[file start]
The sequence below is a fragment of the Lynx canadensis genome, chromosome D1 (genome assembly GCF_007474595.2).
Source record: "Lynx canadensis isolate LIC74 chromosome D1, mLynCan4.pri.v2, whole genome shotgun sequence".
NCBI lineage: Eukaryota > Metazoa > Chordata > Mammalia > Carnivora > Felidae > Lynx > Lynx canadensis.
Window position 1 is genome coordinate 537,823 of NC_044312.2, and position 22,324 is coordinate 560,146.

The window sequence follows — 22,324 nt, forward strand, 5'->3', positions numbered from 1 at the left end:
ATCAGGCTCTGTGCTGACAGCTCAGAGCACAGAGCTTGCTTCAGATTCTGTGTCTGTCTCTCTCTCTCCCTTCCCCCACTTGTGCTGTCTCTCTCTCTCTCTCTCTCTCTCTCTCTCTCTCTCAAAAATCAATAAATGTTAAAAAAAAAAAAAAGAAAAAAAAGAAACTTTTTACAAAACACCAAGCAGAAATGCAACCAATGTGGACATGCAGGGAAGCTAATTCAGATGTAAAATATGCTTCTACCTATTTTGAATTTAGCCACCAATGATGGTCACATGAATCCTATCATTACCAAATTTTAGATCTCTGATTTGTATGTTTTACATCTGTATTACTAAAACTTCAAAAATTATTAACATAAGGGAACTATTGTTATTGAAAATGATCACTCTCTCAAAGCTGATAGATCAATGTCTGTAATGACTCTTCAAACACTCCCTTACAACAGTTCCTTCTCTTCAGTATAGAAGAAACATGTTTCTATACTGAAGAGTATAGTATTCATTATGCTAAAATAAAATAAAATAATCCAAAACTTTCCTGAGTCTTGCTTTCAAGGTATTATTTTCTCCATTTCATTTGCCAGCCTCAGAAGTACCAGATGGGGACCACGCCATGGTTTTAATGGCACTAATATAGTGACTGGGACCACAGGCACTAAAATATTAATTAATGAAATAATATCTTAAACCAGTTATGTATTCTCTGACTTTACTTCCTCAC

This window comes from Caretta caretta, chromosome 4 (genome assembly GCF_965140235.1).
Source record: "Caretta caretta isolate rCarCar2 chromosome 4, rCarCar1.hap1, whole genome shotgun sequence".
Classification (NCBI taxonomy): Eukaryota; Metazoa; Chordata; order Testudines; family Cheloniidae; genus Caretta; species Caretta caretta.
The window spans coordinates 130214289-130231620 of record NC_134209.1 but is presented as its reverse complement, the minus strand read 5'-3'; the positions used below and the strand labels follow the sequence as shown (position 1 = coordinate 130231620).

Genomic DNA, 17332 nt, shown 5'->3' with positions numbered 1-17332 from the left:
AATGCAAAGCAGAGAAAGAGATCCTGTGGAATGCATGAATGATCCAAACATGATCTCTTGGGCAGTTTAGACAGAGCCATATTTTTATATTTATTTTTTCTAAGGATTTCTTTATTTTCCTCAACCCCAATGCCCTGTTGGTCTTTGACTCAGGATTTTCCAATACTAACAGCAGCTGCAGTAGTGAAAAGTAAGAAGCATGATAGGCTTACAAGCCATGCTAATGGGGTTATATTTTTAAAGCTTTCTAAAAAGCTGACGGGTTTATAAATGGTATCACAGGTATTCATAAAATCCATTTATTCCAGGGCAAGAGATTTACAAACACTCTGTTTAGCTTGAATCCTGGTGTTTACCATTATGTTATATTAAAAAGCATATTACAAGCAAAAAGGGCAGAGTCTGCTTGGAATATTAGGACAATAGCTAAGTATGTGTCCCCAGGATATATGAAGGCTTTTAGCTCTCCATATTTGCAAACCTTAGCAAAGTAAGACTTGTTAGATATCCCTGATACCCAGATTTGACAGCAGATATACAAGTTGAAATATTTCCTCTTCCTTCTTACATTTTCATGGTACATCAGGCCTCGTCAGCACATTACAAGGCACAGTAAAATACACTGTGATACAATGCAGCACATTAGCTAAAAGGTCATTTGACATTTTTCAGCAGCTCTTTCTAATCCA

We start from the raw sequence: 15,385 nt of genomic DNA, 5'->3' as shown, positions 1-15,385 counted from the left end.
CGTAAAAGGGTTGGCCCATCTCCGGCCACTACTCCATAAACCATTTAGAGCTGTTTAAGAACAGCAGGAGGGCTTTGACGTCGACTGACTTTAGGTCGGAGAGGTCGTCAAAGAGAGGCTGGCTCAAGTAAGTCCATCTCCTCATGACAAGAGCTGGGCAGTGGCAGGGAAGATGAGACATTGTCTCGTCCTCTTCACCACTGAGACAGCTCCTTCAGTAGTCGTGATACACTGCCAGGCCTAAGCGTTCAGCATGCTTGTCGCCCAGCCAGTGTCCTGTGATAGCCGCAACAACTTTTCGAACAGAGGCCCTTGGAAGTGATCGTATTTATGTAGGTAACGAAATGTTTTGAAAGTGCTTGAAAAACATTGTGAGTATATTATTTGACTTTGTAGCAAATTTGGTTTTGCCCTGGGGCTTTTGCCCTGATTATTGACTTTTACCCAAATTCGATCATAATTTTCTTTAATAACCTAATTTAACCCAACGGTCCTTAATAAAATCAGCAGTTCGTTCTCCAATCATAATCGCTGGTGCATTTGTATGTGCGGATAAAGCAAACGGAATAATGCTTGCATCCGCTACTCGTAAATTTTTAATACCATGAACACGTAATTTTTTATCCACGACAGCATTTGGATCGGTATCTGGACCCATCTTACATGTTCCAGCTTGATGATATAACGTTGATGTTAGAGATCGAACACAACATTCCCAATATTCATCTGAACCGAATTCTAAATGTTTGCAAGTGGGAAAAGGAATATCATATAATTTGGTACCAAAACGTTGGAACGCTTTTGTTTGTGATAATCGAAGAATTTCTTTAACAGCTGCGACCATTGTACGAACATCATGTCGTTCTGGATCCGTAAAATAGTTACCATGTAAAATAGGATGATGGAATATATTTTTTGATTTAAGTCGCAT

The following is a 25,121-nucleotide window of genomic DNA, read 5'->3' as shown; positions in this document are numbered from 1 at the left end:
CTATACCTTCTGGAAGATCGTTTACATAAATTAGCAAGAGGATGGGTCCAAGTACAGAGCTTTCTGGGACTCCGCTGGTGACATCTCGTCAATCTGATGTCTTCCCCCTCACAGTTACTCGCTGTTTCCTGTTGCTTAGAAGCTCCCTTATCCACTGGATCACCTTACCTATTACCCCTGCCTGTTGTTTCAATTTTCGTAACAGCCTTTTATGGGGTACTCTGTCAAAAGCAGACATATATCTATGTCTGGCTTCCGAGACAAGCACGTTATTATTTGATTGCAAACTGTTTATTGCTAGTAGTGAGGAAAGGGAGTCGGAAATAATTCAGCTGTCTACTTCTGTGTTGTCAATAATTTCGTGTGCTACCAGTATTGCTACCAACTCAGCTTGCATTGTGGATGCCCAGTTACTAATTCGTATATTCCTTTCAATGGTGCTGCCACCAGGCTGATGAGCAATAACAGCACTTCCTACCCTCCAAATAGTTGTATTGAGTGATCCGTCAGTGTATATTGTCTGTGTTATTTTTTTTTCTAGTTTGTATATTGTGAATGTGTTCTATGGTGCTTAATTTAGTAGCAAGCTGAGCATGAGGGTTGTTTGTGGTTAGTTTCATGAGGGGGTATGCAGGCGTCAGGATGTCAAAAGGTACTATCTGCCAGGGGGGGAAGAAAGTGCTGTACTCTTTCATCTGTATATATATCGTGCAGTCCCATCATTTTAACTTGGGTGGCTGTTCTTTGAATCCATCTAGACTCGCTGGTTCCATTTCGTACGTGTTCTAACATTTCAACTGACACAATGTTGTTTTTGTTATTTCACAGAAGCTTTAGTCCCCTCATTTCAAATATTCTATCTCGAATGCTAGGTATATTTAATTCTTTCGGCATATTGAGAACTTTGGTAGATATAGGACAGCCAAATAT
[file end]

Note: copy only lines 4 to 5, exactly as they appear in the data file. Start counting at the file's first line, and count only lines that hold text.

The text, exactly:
Window position 1 is genome coordinate 537,823 of NC_044312.2, and position 22,324 is coordinate 560,146.

The window sequence follows — 22,324 nt, forward strand, 5'->3', positions numbered from 1 at the left end: